Tag Archives: holy shit

Do I have to fight racism at a dinner party?

I was out to dinner with a group of people recently. Some were friends, and some were friends of friends. I was having a nice conversation with the woman who was sitting next to me, who I had just met, when out of the blue she made a rather startling and unpleasant comment about people of a different race and nationality. I didn’t know what to say, so I didn’t respond, and just kept talking, but now I’m kicking myself because it was an awful thing to say and I feel like I should have said something to her about it. I like to be polite, and not cause a scene, but I don’t feel comfortable with letting racist people say things and not be taken to task for it. Did I do the right thing?

I feel your pain.

I was recently at a little kid’s birthday party, talking with an acquaintance about some volunteer work I was doing, and she chimed in with a stunningly f-ed-up observation about “those people” and how “they all” had an affinity for a certain thing. I was shocked, and I think the third party in our conversation was also shocked…and I stood there like an idiot with my mouth hanging open, staring at her.

Of course, since she’s the sort of ass-face who would make a comment like that, she didn’t pick up on the subtlety of my what-the-fuck-did-you-just-say face, and continued to talk. And I let it go. I wish I could rewind.

I think people continue to say (and believe) these things because they continue to be let off the hook by people like me, who don’t want to cause a ruckus with a relative stranger at a toddler’s birthday party, or like you, who don’t want to ruin a perfectly nice evening out by calling someone out for being a hateful asshole. In retrospect, I would have said, “What you just said is not okay,” and walked away. That way, there would have been no trouble at the birthday or dinner party, but that racist jerk wouldn’t have been let off the hook.

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Drama on the dance floor.

My daughter just graduated from the eighth grade. After her graduation ceremony, there was a school-sponsored dance. Parents were there chaperoning, as well as teachers. My daughter came home from the dance upset because two of her classmates, both girls who are almost definitely not lesbians, were kissing as a crowd of other kids stood around them and cheered them on. My daughter and I have talked about the situation, and I explained that sometimes girls do things to get attention from boys, and we talked about self-esteem, and we’ve already discussed sex and all that. She is not as developed and mature as most of her classmates, which is why I think she was upset.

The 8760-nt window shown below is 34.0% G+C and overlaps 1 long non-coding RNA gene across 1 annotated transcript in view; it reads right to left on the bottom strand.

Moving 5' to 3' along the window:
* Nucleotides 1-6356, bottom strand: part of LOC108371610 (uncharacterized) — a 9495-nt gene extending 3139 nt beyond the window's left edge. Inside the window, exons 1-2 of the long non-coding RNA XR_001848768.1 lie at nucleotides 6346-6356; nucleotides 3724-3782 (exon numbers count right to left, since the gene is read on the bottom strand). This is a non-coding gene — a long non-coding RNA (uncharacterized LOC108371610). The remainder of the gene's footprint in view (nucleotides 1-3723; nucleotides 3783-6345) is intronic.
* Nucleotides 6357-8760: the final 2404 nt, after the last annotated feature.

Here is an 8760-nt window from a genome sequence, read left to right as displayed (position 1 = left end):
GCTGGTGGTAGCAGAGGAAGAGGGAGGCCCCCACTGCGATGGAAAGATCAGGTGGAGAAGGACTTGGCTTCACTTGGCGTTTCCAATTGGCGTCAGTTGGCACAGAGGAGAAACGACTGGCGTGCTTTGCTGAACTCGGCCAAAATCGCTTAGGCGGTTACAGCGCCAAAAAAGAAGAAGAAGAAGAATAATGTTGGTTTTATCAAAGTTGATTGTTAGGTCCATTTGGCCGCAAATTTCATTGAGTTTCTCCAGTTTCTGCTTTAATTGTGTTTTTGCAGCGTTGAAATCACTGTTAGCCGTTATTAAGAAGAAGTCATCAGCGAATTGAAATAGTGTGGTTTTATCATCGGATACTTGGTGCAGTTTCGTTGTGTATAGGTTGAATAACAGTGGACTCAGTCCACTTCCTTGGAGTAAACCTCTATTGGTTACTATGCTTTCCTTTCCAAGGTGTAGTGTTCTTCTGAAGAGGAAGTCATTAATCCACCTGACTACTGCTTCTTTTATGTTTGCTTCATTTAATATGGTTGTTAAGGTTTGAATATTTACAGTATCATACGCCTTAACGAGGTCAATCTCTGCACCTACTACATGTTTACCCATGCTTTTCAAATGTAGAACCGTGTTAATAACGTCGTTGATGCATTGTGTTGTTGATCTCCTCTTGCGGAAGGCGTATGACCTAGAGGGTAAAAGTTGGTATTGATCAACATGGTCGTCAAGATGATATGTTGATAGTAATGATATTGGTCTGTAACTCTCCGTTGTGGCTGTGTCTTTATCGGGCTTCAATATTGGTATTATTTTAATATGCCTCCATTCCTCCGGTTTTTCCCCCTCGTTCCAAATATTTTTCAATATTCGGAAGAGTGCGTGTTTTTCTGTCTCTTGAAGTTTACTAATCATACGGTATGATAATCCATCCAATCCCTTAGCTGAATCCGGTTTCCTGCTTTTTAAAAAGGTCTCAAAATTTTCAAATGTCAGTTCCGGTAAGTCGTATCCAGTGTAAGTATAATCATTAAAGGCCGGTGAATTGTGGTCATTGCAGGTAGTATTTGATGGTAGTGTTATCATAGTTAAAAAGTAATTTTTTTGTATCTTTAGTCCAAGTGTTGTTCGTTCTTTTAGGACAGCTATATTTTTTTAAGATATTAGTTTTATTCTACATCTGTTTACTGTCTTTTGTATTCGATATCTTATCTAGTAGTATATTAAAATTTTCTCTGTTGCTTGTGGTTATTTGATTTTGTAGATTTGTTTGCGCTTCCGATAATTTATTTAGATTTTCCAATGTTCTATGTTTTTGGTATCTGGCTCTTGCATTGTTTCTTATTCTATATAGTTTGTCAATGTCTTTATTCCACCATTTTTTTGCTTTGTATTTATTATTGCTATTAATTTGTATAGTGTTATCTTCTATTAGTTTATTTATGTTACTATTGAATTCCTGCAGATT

I’m worried because the overnight class trip is coming up this weekend, and I don’t understand how there could be a big spectacle of two students kissing and none of the chaperones seemed to notice. My daughter would be heartbroken to miss the trip, and I do trust her, but I worry about what the other kids will be up to. Should I let her go?

I dream of the day when the captain of the football team and the star quaterback feel like they need to smooch on the dance floor in order to impress girls. But that’s a whole different conversation.

I would let her go, but first I would talk to the chaperones, or at least one teacher chaperone who you think would be receptive to threats. Without getting specific and without naming names, I would very calmly explain that there was INAPPROPRIATE BEHAVIOR at the graduation dance and that if I heard one peep from my kid about anything going awry on the overnight, I would take WHATEVER STEPS WERE NECESSARY to make things right.

Then maybe mention off-handedly that you know Bill O’Reilly or the editor of The New York Times. Or the Mafia.

Also, give your daughter a cell phone and call and text her constantly.

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Hypothetically, this isn’t safe.

I may or may not be aware of some potentially illegal firearms that may or may not be in the possession of a family member.  I feel like these laws are in place for a reason and the weapons often get used against the owner anyway.  Should I force said hypothetical family member to get rid of hypothetical firearm, or quit being a dork and stop worrying about it?

I might call you a dork if you worried about illicit borrowing of library materials or fretted over a pen stolen from the office. Illegal firearms are a different story.

(Please take a moment to check out my sparkling new disclaimer on the About page…here is where I remind you that I’m not a lawyer, medical doctor, police officer, CDC employee, or psychiatrist, and I know nothing about anything, so please don’t take this in any way as serious legal advice.)

How are you going to force this family member, who apparently has an arsenal in his home, to get rid of his firearms? Do you have a tank hidden in your garage?

If you’re worried about his safety or his family’s safety, arm yourself (get it?) with statistics and information about injuries resulting from firearms in the home. Or at the very least let him know the proper way to store them. And let him know the legal penalties for owning illegal weapons. Etc. Frankly, though, a dolt who’d keep unregistered weapons in his house probably won’t listen to reason.

I can’t tell if you’re worried about the illegality of the weapons or the fact that he has them in the first place; if it’s the latter, then you could talk to him, but it really is his prerogative. If you think his family is in danger from these weapons and the manner in which they are stored, you (hypothetically, of course) could call the hypothetical police and let them know.

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